That disadvantages workers from populous countries supplying large numbers of H1-B recipients. Those from smaller countries do not wait nearly as long.

Ken Buck, R-Colorado, said imposing per-country caps “doesn’t make sense. Our employment-based immigration system has a single purpose, bringing in the best and brightest. We shouldn’t hamstring our economy by placing artificial caps on who can get a green card quicker based solely on where you are born.”

Doug Collins, R-Georgia, said he supports much of the bill, but because it was not subjected to committee hearings to fix what he sees as flaws, it “is not ready for prime time.”

The State of Idaho

Voting Aye (2): Republican Representatives Russ Fulcher and Mike Simpson

The State of Oregon

Voting Aye (5): Democratic Representatives Suzanne Bonamici, Earl Blumenauer, Kurt Schrader, and Peter DeFazio; Republican Representative Greg Walden

The State of Washington

Voting Aye (10): Democratic Representatives Suzan DelBene, Rick Larsen, Derek Kilmer, Pramila Jayapal, Kim Schrier, Adam Smith, and Denny Heck; Republican Representatives Jaime Herrera-Beutler, Dan Newhouse, and Cathy McMorris Rodgers

Cascadia total: 17 aye votes

INVENTORY OF U.S. BASES OVERSEAS: Voting 219 for and 210 against, the House on July 11th required the Department of Defense to provide Congress with an inventory of U.S. military installations on foreign territory along with the cost of operating each one and an explanation of how it serves national security.

The amendment was added to the fiscal 2020 military policy bill (H.R. 2500). The department reportedly owns several hundred permanent bases and short-term military facilities abroad, and the first-ever audit of Pentagon operations, released last November, was unable to pinpoint some of them.

Sponsor Ilhan Omar, D-Minnesota, said: “The American people deserve to know what their tax dollars are being spent on and not take it on blind faith that every dollar that is given to the Pentagon is a dollar that is protecting their safety.”

Doug Lamborn, R-Colorado, said Congress already has access to budget documents showing “in exhaustive detail…thousands of line items on where the Pentagon spending is going right now — domestic, foreign, everything.”

A yes vote was to require an inventory of U.S. military holdings abroad.

The State of Idaho

Voting Nay (2): Republican Representatives Russ Fulcher and Mike Simpson

The State of Oregon

Voting Aye (4): Democratic Representatives Suzanne Bonamici, Earl Blumenauer, Peter DeFazio, Kurt Schrader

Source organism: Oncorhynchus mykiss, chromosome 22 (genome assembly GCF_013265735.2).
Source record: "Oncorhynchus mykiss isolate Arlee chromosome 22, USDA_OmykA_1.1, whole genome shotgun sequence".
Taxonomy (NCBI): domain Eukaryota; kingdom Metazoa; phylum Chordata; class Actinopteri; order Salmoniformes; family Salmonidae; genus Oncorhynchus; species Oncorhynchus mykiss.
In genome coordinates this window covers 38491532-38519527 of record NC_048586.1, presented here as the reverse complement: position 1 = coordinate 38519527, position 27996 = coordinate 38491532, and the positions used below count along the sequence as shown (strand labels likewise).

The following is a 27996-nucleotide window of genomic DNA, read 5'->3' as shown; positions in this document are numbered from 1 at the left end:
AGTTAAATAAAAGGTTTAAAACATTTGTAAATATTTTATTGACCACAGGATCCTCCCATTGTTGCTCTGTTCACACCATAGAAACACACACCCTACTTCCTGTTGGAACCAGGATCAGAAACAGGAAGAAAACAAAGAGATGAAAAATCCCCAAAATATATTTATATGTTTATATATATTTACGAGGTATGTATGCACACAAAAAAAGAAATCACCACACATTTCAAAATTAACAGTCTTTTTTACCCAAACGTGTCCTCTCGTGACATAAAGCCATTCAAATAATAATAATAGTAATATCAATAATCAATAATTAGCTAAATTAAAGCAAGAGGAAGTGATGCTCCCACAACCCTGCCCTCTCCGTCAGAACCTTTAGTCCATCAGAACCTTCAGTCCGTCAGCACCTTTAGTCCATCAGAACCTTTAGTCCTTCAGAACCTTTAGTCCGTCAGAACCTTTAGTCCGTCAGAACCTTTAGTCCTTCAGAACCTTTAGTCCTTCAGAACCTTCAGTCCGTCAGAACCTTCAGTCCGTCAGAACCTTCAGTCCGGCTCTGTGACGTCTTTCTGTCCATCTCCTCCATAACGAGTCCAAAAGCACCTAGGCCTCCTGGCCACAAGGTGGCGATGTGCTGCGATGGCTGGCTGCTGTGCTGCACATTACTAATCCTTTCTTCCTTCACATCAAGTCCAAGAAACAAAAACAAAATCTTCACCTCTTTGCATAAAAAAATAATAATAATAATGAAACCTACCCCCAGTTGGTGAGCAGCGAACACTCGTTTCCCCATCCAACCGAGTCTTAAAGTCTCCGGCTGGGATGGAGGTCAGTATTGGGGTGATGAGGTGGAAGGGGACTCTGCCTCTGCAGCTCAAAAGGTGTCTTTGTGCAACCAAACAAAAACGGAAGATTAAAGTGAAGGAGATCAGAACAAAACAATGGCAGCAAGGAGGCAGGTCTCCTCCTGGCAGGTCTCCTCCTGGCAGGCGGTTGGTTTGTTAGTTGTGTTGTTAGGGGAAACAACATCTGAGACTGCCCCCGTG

Voting Nay (1): Republican Representative Greg Walden

The State of Washington

Voting Aye (7): Democratic Representatives Suzan DelBene, Rick Larsen, Derek Kilmer, Pramila Jayapal, Kim Schrier, Adam Smith, and Denny Heck

Voting Nay (3): Republican Representatives Jaime Herrera-Beutler, Dan Newhouse, and Cathy McMorris Rodgers

Cascadia total: 11 aye votes, 6 nay votes

PRESIDENTIAL CONTRACTS WITH FEDERAL AGENCIES: Voting 243 for and 186 against, the House on July 11th amended H.R. 2500 (above) to prohibit presidents, vice presidents and cabinet members from holding contracts with the U.S. government, just as members of Congress are barred by federal law from doing. The rationale of the ban is that high federal officials, as insiders, could exert undue influence over the terms of the contract.

The expanded ban presumably would prohibit any attempted renewal of the government’s contract for leasing the Old Post Office on Pennsylvania Avenue in Washington to the Trump International Hotel, which generates profits for the Trump Organization and therefore the president.

Our own Adam Smith, D-Washington, called this “a good amendment that will improve the ethics of our government.”

Jody Hice, R-Georgia, said the amendment is “nothing other than, once again, an attack on President Trump and his family.”

A yes vote was to bar top executive branch officials, including presidents, from holding federal contracts.

The State of Idaho

Voting Nay (2): Republican Representatives Russ Fulcher and Mike Simpson

The State of Oregon

Voting Aye (4): Democratic Representatives Suzanne Bonamici, Earl Blumenauer, Peter DeFazio, and Kurt Schrader

Voting Nay (1): Republican Representative Greg Walden

The State of Washington

Voting Aye (7): Democratic Representatives Suzan DelBene, Rick Larsen, Derek Kilmer, Pramila Jayapal, Kim Schrier, Adam Smith, and Denny Heck

Voting Nay (3): Republican Representatives Jaime Herrera-Beutler, Dan Newhouse, and Cathy McMorris Rodgers